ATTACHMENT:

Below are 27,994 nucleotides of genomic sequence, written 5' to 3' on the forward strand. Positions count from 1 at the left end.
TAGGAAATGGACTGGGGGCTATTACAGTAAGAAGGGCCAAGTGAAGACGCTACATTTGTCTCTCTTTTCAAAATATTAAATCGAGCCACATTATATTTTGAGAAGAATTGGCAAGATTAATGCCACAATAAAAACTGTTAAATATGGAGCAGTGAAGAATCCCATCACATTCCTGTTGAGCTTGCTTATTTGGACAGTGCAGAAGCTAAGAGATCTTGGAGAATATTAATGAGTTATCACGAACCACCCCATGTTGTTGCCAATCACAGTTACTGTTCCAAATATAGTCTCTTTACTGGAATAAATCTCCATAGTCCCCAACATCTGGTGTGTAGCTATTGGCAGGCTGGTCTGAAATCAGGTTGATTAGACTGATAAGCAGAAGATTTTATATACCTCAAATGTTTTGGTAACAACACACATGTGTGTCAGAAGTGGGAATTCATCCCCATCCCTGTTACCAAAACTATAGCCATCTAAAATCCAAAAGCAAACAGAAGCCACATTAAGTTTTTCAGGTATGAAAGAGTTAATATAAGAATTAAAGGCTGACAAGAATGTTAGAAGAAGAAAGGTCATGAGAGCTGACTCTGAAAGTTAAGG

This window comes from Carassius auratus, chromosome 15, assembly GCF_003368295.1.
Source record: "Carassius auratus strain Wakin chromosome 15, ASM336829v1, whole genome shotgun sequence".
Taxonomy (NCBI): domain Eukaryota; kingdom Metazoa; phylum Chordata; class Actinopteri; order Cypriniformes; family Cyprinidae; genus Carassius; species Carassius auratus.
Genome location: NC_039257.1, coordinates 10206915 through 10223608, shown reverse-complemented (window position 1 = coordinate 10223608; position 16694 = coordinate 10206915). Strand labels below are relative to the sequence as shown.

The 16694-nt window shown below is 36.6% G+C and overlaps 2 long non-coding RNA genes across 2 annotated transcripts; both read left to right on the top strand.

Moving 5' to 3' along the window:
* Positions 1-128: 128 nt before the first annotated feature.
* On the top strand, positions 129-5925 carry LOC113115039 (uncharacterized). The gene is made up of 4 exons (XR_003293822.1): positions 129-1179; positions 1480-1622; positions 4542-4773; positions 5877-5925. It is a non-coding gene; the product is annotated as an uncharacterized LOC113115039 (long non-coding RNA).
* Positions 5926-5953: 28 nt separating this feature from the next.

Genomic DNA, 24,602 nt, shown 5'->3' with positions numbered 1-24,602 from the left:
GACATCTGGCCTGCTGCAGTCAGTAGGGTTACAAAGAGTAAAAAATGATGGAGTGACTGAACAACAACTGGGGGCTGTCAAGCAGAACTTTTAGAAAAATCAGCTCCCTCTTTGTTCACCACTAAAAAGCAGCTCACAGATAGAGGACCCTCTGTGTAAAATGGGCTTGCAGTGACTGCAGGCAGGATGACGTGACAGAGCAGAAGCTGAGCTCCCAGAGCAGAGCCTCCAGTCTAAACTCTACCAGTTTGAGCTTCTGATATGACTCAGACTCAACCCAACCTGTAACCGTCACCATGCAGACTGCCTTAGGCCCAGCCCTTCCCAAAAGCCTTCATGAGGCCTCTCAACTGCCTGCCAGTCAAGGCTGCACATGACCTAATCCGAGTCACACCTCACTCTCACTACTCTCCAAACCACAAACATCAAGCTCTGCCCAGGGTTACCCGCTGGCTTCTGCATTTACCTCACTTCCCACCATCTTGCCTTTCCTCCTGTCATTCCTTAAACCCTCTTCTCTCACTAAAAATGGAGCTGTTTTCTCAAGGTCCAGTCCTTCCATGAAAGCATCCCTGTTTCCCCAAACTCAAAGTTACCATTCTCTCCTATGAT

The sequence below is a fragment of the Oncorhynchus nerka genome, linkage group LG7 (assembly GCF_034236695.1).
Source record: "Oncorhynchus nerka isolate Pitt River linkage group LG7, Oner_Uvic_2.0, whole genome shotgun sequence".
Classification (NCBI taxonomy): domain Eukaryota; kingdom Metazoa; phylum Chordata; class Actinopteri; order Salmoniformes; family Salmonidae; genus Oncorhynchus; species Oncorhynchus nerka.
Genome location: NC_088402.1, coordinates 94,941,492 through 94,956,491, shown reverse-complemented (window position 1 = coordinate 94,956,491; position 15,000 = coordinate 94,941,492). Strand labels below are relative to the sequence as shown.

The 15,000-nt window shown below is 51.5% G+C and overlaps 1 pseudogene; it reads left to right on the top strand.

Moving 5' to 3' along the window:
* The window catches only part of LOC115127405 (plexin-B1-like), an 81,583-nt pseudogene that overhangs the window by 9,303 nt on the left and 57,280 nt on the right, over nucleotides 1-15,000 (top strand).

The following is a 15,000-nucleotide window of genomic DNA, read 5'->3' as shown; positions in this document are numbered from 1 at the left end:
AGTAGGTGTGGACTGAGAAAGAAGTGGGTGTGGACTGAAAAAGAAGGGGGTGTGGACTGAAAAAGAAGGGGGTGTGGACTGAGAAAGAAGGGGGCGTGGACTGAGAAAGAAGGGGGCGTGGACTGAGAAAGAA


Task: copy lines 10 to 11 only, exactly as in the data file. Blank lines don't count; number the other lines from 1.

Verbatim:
* On the top strand, positions 129-5925 carry LOC113115039 (uncharacterized). The gene is made up of 4 exons (XR_003293822.1): positions 129-1179; positions 1480-1622; positions 4542-4773; positions 5877-5925. It is a non-coding gene; the product is annotated as an uncharacterized LOC113115039 (long non-coding RNA).
* Positions 5926-5953: 28 nt separating this feature from the next.